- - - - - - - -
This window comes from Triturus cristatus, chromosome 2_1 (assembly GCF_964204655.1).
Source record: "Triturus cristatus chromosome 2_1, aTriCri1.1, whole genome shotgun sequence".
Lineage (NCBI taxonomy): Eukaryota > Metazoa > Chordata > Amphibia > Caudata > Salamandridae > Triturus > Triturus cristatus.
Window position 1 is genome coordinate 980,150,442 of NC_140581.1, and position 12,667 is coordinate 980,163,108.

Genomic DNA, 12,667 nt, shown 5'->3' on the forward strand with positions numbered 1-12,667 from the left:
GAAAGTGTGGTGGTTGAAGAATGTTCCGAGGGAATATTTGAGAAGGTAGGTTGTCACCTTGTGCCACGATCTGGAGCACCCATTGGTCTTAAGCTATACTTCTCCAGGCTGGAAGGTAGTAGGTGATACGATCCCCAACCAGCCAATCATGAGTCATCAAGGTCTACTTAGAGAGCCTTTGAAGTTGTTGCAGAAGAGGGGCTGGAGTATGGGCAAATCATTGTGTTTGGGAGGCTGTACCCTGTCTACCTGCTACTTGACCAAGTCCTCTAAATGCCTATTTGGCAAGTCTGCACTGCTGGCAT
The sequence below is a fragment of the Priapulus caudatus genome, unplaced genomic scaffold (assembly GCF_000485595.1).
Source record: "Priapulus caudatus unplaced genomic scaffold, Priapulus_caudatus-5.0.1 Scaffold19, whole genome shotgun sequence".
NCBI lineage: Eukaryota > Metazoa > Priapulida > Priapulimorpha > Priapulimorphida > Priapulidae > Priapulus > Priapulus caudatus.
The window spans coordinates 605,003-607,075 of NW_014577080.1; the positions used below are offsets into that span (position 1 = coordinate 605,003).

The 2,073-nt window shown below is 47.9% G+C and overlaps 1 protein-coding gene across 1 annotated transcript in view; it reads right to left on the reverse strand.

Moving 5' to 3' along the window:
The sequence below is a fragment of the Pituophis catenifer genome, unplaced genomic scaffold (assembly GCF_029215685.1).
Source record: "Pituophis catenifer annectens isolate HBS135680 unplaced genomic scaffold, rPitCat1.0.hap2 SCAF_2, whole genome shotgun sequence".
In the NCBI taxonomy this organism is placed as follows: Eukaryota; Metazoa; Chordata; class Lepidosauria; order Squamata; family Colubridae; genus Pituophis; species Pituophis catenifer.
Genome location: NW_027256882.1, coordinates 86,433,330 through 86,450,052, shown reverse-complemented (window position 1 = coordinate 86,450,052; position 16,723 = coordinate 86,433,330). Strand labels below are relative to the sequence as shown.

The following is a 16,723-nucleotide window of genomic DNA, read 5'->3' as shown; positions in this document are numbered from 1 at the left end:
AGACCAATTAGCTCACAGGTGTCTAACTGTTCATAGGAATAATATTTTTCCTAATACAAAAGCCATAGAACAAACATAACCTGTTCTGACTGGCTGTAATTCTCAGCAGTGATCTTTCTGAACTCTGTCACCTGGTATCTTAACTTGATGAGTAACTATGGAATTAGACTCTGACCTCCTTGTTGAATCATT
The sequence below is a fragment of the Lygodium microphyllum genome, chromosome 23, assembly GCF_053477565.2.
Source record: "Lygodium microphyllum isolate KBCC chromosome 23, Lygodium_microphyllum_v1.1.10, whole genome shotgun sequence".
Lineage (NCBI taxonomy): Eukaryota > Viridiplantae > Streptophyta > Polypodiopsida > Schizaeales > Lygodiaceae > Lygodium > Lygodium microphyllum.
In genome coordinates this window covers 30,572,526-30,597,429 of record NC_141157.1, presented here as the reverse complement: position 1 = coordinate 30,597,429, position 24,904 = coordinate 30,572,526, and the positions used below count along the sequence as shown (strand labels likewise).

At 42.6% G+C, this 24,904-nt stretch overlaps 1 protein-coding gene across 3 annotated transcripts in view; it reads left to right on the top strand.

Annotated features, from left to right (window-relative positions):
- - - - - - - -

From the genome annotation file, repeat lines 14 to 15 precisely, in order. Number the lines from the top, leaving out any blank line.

Source record: "Pituophis catenifer annectens isolate HBS135680 unplaced genomic scaffold, rPitCat1.0.hap2 SCAF_2, whole genome shotgun sequence".
In the NCBI taxonomy this organism is placed as follows: Eukaryota; Metazoa; Chordata; class Lepidosauria; order Squamata; family Colubridae; genus Pituophis; species Pituophis catenifer.